Jessica Morwood and Daniel Ship introduced children to musical instruments and the concept of how music is made
The British Library was alive with noise on a quiet Sunday morning, with the children waiting for Jessica Morwood and Daniel Ship’s arrival. Almost 25 excited children from the age of seven to 12 were brought in by young parents willing to sacrifice their Sunday morning, while their wards were given an overview of unusual musical instruments from different countries and were taught how musical sound is made.
The programme was called ‘Music-Make-Freedom-World-Play-Band-Jam-Compose’ and as Jessica and Daniel began to set up the session, they explained how both of them had been trained in the traditional western classical style, but have broken away to give children a chance to be musically creative on their own.
“Our idea is to give kids the platform to be creative with music and to learn to make instruments with simple things. Give them the freedom to create music on their own, rather than reproduce from sheet music,” said Jessica, who has been trained in opera singing and has sung in jazz bands across Canada.
Daniel is a musician who performs with a group called Traffic Jam where he plays percussion. “We perform at Take Five, the Alliance Francaise de Bangalore, the Bangalore School of Music and several restaurants across the city, but I encourage kids to be creative by listening and making sounds from the simplest of instruments,” said Daniel.
Squatting in a circle on the carpeted floor, the duo whetted the kids’ appetites by first starting with talking about sounds and how hitting something against another causes sound.”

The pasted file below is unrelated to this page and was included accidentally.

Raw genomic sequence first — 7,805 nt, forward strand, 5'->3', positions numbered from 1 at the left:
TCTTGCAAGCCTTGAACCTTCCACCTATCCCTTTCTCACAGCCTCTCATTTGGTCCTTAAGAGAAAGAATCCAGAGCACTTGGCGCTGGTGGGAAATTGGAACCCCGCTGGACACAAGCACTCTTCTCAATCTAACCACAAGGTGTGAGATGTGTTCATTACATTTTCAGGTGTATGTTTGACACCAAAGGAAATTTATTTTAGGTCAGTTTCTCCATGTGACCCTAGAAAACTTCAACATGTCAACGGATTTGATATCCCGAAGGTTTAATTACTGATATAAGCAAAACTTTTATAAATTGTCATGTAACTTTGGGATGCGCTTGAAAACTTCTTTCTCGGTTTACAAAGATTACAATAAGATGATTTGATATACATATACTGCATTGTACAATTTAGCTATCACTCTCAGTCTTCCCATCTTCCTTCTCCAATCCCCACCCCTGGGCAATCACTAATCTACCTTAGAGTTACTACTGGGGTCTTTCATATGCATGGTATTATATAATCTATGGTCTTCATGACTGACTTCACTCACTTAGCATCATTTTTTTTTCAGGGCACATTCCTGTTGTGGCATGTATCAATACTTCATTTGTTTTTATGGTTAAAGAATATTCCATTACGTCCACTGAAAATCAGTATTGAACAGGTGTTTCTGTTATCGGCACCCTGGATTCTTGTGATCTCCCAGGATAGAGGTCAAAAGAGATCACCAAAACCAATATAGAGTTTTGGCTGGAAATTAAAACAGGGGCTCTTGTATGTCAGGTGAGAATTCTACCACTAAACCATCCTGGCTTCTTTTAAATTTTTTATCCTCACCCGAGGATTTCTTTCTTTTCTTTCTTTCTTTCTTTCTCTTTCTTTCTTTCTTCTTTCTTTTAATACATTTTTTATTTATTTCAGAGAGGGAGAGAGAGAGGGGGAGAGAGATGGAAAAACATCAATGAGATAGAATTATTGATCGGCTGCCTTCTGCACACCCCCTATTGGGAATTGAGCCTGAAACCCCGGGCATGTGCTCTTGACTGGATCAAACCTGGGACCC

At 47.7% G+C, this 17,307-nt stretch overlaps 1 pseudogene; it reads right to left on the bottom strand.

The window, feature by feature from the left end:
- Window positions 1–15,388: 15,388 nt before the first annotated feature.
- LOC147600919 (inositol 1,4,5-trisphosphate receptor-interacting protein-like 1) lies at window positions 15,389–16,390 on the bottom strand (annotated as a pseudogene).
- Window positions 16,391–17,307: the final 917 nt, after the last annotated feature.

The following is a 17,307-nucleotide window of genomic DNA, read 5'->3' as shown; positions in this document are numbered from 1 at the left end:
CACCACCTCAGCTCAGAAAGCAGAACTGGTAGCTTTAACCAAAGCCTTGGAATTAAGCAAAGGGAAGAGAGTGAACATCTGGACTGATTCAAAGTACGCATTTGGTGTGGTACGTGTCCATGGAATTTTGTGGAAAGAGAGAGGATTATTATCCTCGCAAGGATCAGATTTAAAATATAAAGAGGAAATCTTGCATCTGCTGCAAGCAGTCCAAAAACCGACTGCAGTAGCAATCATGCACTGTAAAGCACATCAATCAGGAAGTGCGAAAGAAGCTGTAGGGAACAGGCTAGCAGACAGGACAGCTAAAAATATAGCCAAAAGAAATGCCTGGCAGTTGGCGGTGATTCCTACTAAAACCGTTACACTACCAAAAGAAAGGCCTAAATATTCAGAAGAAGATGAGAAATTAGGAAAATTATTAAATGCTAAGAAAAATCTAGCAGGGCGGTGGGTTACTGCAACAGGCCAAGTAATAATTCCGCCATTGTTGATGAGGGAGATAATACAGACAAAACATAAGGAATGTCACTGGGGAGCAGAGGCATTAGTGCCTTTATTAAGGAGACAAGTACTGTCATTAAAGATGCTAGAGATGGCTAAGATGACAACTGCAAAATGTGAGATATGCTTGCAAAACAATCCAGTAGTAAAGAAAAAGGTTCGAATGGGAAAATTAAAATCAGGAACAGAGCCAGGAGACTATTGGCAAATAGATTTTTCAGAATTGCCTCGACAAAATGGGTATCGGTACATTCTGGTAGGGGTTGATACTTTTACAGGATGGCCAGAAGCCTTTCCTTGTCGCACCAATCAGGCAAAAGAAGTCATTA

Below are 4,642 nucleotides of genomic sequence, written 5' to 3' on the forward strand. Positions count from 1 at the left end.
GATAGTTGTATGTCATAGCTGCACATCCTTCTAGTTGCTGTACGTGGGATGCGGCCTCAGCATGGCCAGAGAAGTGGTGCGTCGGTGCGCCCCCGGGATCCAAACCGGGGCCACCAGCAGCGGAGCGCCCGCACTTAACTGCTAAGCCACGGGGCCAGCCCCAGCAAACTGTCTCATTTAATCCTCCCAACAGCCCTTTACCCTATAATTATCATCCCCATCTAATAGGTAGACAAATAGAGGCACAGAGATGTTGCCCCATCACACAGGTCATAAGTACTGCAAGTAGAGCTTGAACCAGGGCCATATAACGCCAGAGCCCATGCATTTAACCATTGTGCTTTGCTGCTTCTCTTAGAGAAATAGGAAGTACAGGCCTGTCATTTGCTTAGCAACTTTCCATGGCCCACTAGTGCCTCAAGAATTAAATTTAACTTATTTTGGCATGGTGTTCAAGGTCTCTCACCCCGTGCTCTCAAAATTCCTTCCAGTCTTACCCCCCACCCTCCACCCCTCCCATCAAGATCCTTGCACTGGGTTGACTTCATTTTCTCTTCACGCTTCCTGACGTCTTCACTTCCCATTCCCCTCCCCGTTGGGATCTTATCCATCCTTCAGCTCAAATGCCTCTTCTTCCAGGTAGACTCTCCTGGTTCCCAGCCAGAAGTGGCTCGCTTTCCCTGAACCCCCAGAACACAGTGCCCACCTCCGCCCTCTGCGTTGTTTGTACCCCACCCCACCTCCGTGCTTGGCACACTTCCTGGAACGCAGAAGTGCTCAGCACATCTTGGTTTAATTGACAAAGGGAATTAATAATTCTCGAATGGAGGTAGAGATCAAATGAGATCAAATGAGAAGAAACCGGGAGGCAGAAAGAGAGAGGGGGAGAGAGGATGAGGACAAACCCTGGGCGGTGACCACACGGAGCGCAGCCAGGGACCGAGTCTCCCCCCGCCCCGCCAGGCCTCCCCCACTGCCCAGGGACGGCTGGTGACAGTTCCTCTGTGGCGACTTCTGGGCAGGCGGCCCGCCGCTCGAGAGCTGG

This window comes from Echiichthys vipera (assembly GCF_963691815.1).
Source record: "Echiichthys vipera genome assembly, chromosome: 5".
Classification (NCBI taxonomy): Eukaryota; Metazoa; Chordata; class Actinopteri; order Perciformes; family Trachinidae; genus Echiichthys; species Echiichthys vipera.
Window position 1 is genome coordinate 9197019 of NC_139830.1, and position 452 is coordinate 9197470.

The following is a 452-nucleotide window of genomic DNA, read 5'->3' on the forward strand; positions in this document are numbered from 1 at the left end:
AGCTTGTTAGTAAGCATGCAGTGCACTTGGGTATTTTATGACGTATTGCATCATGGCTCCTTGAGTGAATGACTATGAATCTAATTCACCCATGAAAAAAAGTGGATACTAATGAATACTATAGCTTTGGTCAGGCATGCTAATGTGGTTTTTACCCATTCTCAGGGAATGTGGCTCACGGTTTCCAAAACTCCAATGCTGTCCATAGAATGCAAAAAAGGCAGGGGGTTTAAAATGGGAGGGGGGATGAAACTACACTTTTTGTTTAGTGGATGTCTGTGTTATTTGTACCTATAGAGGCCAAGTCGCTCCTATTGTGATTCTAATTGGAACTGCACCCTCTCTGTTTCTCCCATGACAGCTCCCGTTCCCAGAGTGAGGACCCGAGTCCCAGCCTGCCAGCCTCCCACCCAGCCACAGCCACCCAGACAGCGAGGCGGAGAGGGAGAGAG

“What’s an Ektara?” asked curious eight-year-old Vedant who is in the second standard. In minutes Daniel loaded a YouTube clip and showed the children what an Ektara looked like and how it was played. Vedant learns western classical piano and goes for Hindustani music classes as well, said Vrinda, his mum.
“Looks rather weird right?” asked Jessica, showing the children an African kalimba. “We are going to make one each for you to take home.”
She showed them all the tiny sounding board and how by fixing it to a biscuit tin, the sound was amplified. Different types of boxes made of wood or tin made different kinds of sounds.
“In India, dried gourds are turned into musical instruments like the sitar,” explained Jessica.
Then the whole group got down in real earnest to make their very own African kalimba. Split into two it was amazing to see the little ones saw, paste, drill holes, fix screws and bobby-pins and make their own instrument.
“You mean I can take the kalimba I make home?” asked an excited Shivani and Daksh. “I never knew I could make an instrument myself, this class is really cool!”
Jessica has lived in India for ten years, co-founding and running an NGO school and hostel for street children in north India.
Daniel Ship has lived in Bangalore for four years. He and Jessica are co-founders of a school and hostel for poor kids in U.P.